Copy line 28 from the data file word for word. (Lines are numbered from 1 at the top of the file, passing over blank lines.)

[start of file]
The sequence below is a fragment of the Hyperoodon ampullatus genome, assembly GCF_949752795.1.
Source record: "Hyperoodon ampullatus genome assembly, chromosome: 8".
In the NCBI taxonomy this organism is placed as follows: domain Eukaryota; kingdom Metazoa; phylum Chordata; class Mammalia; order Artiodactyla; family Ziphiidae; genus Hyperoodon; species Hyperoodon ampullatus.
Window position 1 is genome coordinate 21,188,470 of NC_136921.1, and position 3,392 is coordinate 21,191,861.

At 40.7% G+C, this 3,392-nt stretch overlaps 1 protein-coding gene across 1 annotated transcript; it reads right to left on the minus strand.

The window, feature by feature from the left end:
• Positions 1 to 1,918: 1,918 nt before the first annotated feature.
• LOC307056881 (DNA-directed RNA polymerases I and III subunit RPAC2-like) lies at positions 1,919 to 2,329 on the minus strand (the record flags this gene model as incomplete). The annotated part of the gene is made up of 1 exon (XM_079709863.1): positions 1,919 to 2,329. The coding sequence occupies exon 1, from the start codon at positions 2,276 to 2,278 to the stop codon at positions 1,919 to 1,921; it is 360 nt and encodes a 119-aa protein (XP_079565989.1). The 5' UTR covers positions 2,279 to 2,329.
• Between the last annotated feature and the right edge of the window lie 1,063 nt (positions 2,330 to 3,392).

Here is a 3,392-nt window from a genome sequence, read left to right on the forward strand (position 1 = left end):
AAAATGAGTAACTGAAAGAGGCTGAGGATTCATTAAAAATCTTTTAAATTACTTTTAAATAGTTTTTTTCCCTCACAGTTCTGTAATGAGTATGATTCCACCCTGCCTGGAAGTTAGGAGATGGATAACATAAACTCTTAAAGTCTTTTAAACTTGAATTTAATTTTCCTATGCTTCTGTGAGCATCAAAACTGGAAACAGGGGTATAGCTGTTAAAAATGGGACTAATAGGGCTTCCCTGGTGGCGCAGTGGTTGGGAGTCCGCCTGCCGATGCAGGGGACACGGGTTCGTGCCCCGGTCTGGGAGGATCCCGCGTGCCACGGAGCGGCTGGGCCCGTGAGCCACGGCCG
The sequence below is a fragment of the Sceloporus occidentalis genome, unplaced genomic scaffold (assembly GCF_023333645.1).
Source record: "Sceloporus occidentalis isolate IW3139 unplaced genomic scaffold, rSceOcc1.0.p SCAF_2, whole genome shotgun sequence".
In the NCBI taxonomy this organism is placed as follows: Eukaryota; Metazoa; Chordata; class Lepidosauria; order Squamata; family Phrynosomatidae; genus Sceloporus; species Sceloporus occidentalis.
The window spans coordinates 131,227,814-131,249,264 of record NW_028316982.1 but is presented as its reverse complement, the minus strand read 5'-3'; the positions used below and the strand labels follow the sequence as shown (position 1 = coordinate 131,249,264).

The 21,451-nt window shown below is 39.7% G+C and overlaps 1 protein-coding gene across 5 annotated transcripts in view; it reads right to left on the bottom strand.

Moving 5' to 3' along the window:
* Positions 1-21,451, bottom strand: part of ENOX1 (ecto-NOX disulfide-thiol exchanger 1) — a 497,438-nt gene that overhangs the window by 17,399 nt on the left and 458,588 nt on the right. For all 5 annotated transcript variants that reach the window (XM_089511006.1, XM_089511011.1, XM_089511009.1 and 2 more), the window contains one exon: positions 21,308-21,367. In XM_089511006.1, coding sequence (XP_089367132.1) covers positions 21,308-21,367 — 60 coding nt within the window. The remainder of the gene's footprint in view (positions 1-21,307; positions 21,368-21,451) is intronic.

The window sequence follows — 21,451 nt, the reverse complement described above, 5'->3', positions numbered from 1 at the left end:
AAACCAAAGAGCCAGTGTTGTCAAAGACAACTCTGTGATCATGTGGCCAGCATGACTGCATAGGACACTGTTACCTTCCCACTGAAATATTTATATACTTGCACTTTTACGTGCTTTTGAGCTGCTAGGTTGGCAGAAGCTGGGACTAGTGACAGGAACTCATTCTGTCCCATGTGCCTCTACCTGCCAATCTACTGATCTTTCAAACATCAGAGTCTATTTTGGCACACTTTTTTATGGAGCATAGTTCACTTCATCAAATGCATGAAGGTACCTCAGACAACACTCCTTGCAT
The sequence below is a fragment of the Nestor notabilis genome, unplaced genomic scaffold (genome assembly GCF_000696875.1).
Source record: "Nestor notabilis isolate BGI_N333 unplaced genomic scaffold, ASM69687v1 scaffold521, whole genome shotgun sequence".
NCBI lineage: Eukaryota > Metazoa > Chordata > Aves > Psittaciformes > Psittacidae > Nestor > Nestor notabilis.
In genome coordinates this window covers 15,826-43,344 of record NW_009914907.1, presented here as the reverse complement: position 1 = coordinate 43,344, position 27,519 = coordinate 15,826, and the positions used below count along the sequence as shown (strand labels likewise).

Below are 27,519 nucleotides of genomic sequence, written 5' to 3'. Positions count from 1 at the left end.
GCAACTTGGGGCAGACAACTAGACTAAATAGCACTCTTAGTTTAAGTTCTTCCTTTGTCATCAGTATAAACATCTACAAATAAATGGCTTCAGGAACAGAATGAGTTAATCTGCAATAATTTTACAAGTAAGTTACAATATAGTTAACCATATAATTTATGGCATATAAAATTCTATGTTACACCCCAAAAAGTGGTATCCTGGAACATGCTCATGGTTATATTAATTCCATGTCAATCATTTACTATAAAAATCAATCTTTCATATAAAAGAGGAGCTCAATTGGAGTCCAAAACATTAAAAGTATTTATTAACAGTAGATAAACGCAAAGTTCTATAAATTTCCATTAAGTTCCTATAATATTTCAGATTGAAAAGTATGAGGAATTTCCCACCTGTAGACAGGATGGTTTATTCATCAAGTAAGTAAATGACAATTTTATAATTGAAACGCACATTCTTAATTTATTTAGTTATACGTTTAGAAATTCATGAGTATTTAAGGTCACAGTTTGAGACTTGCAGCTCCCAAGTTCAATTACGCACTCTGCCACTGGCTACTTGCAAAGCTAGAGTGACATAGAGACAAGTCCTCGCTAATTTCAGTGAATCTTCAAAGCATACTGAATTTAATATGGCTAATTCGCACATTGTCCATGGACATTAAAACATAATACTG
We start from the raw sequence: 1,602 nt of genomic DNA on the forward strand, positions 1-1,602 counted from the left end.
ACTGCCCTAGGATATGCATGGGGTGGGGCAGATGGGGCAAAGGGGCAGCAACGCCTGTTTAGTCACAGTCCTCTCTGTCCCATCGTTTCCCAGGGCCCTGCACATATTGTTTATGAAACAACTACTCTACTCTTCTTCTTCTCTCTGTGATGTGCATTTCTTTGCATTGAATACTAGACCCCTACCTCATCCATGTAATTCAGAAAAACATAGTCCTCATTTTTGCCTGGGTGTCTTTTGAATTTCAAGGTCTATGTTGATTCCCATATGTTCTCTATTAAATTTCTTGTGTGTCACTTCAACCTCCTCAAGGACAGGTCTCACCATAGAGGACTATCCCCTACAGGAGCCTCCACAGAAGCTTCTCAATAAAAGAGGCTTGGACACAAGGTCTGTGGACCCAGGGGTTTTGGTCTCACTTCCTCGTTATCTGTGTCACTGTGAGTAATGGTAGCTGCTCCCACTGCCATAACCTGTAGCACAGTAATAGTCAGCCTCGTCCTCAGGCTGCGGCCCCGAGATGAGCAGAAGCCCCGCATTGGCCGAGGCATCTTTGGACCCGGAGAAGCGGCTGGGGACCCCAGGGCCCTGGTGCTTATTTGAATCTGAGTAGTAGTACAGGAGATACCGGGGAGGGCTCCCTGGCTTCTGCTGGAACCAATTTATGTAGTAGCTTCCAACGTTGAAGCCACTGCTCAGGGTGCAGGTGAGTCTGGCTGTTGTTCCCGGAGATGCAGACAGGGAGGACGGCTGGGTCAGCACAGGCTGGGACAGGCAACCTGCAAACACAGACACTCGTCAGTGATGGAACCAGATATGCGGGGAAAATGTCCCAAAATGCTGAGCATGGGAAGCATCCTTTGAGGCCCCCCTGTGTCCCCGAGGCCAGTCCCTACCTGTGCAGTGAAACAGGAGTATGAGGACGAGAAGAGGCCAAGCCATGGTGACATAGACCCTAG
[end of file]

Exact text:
ACTGCCCTAGGATATGCATGGGGTGGGGCAGATGGGGCAAAGGGGCAGCAACGCCTGTTTAGTCACAGTCCTCTCTGTCCCATCGTTTCCCAGGGCCCTGCACATATTGTTTATGAAACAACTACTCTACTCTTCTTCTTCTCTCTGTGATGTGCATTTCTTTGCATTGAATACTAGACCCCTACCTCATCCATGTAATTCAGAAAAACATAGTCCTCATTTTTGCCTGGGTGTCTTTTGAATTTCAAGGTCTATGTTGATTCCCATATGTTCTCTATTAAATTTCTTGTGTGTCACTTCAACCTCCTCAAGGACAGGTCTCACCATAGAGGACTATCCCCTACAGGAGCCTCCACAGAAGCTTCTCAATAAAAGAGGCTTGGACACAAGGTCTGTGGACCCAGGGGTTTTGGTCTCACTTCCTCGTTATCTGTGTCACTGTGAGTAATGGTAGCTGCTCCCACTGCCATAACCTGTAGCACAGTAATAGTCAGCCTCGTCCTCAGGCTGCGGCCCCGAGATGAGCAGAAGCCCCGCATTGGCCGAGGCATCTTTGGACCCGGAGAAGCGGCTGGGGACCCCAGGGCCCTGGTGCTTATTTGAATCTGAGTAGTAGTACAGGAGATACCGGGGAGGGCTCCCTGGCTTCTGCTGGAACCAATTTATGTAGTAGCTTCCAACGTTGAAGCCACTGCTCAGGGTGCAGGTGAGTCTGGCTGTTGTTCCCGGAGATGCAGACAGGGAGGACGGCTGGGTCAGCACAGGCTGGGACAGGCAACCTGCAAACACAGACACTCGTCAGTGATGGAACCAGATATGCGGGGAAAATGTCCCAAAATGCTGAGCATGGGAAGCATCCTTTGAGGCCCCCCTGTGTCCCCGAGGCCAGTCCCTACCTGTGCAGTGAAACAGGAGTATGAGGACGAGAAGAGGCCAAGCCATGGTGACATAGACCCTAG